Tucked away at the back of 55 Second Street is this spacious, large space sometimes used for meetings by City Guides volunteers.

Tucked away at the back of 55 Second Street is this spacious, large space sometimes used for meetings by City Guides volunteers.

The outdoor spaces are equally impressive, and often include art funded through the city’s “1% Art Program” which requires that large projects in  Downtown and nearby neighborhoods provide public art that equals at least 1% of the total construction cost.

There are so many POPOS that an entire CityGuides walk is devoted to them. You can also find a map online and lots of reviews by city natives of their favorites – just Google “POPOS.” I  hope to see more when I next return to the City By the Bay.

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Garden Shoots will be on vacation for the month of August. See you in September!

An ‘Endemic Creation’ in El Cerrito

March 8, 2013

I enjoy visiting gardens that unsettle my designer’s sensibilities. One of my sons once told me that he thinks of me as a photographer who likes taking images of “beautiful things” (rather than edgy street scenes, etc.) and I guess that’s what my mindset is when I design – somewhat traditional gardens with as much beauty in the design concept as I can pull together. So when we visited a garden on the APLD Conference Tour described in our materials as an “East Bay hillside in a modern vein,” I was delighted that our schedule let us spend some time there so I could take it all in.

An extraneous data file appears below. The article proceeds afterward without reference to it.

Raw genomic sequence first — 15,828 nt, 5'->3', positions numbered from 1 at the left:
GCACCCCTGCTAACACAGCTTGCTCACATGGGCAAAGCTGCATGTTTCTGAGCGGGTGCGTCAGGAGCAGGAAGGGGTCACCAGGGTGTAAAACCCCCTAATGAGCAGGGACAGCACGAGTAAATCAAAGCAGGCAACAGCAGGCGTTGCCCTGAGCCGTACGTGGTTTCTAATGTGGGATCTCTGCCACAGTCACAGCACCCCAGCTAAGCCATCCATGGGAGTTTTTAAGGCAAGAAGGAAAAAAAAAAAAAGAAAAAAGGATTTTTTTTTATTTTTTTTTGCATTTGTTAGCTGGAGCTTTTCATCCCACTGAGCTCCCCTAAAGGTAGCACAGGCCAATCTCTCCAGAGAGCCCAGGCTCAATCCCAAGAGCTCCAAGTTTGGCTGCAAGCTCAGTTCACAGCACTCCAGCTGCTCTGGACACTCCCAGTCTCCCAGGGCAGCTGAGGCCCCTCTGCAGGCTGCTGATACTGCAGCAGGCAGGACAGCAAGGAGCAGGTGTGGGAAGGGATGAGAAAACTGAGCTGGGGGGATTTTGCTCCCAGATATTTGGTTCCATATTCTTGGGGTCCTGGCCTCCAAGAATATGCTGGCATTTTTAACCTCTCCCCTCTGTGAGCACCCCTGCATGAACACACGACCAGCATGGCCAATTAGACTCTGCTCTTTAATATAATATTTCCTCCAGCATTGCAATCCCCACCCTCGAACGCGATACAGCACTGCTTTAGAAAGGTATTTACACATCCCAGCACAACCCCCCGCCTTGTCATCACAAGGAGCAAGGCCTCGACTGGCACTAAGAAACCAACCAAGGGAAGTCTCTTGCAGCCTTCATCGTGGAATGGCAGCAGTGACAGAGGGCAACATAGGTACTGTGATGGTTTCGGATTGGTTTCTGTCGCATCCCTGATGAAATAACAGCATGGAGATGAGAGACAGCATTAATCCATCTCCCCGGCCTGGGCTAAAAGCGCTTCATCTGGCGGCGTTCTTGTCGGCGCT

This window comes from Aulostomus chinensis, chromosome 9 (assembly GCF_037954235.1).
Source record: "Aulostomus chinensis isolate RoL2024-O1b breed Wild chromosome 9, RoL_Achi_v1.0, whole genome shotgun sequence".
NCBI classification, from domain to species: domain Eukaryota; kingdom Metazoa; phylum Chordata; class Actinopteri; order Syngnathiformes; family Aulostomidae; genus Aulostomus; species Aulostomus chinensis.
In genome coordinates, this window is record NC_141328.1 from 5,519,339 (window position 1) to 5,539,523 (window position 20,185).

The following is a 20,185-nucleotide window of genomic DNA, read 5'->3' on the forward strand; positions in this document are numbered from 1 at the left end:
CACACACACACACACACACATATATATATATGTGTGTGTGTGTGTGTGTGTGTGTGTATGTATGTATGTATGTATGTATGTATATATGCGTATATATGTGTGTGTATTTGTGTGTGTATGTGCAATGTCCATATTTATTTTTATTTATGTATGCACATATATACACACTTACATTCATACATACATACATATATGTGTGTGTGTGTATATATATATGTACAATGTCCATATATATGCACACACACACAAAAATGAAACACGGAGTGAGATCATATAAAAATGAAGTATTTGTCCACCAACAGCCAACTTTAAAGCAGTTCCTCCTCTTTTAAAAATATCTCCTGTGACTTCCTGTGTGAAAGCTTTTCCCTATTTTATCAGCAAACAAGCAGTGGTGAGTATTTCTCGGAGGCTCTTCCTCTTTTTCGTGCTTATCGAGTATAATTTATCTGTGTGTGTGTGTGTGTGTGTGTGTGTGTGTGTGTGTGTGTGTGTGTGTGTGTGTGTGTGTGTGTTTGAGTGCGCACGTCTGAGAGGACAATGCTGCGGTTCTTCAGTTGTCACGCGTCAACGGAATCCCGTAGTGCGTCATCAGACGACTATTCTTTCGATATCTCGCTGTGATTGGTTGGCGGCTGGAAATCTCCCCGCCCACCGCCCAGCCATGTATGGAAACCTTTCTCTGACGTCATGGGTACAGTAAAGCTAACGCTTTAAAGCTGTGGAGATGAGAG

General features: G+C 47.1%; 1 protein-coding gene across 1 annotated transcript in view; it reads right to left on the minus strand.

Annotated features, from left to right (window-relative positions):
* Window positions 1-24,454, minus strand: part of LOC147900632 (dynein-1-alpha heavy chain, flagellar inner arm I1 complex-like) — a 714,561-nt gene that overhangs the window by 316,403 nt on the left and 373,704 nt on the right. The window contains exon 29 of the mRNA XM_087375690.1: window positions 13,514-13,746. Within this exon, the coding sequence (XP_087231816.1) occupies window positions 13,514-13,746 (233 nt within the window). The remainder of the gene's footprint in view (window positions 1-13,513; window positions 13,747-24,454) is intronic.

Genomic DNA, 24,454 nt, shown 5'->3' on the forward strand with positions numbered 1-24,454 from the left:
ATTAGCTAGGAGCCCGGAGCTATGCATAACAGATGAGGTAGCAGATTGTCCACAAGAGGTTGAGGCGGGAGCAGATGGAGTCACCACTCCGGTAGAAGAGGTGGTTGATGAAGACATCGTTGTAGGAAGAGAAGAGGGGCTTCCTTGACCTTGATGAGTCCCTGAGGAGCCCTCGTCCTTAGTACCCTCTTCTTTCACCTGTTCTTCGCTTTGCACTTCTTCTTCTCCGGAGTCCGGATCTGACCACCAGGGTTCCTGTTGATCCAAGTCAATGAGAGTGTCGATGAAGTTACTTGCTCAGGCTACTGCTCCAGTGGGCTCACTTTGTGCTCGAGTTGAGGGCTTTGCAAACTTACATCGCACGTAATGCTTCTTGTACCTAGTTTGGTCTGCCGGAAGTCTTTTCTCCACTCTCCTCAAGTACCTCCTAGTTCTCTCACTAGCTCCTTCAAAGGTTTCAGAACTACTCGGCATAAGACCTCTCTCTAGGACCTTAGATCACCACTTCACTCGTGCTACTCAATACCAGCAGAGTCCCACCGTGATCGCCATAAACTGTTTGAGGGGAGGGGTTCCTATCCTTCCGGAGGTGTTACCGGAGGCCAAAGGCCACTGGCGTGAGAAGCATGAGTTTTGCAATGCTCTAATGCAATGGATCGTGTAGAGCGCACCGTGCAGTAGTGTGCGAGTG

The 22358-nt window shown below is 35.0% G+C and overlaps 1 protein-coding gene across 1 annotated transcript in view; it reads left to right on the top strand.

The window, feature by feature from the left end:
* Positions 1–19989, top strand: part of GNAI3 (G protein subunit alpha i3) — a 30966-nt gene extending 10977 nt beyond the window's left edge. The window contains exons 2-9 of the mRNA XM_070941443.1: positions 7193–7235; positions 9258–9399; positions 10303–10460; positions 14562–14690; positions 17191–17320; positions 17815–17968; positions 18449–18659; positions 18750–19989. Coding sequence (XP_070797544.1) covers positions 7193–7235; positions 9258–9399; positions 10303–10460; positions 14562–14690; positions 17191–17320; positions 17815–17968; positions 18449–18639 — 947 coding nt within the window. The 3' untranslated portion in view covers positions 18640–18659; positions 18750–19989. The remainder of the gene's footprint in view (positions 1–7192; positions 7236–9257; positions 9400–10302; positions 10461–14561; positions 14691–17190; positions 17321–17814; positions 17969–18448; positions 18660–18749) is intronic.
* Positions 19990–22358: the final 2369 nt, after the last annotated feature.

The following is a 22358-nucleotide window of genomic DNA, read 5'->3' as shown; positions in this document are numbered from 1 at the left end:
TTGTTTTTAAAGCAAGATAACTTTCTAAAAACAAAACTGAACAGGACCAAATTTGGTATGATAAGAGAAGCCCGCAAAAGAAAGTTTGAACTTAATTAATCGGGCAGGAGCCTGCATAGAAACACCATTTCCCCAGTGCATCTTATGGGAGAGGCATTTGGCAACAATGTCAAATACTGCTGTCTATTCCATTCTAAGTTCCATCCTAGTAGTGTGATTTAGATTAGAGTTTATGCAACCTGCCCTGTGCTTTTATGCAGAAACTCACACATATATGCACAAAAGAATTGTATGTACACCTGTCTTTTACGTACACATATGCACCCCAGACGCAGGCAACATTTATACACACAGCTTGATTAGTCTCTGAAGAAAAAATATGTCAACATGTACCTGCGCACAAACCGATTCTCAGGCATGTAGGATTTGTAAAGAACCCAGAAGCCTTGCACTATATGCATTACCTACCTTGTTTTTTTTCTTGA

Created by Brian Swope, who describes himself as a ‘contrarian designer,’ the back yard garden welcomed us first.

APLD, Brian Swope, El Cerrito garden

The view from this part of the garden includes a vantage point that takes in the neighbors’ house – which belongs to the garden owners’ parents.

Where to start? The sloping site has been brilliantly handled; the gravel “trail” that is visible just beyond the  perforated steel obelisk ( which is lit at night) climbs a hill that is modeled after trails in Marin County, complete with switchbacks.

APLD, Brian Swope, sculpture in the garden, Bay Area gardens

‘Siskyou Blue’ fescue grasses soften the planting area at the foot of the perforated steel obelisk.

The plantings in the garden are predominantly native species, including small buckeye saplings that cast shadows at night against panels set above a retaining wall behind the dining patio.

Brian Swope, APLD, Bay Area Gardens

Buckeye saplings edge the patio area at the top of the steps.

Poured concrete walls, as well as the edging for the planting beds shown above, have been textured with Trex – something that I never would have thought of doing in a million years.

Trex, APLD, Brian Swope, Bay Area gardens

Bed edging, created from concrete forms textured with Trex.

Closer to the house, in a shady site, planting combinations were softer.

Brian Swope, APLD, Bay Area gardens

I loved this combination of ferns, ginger, clover and other shade plants at the edge of the back of the house.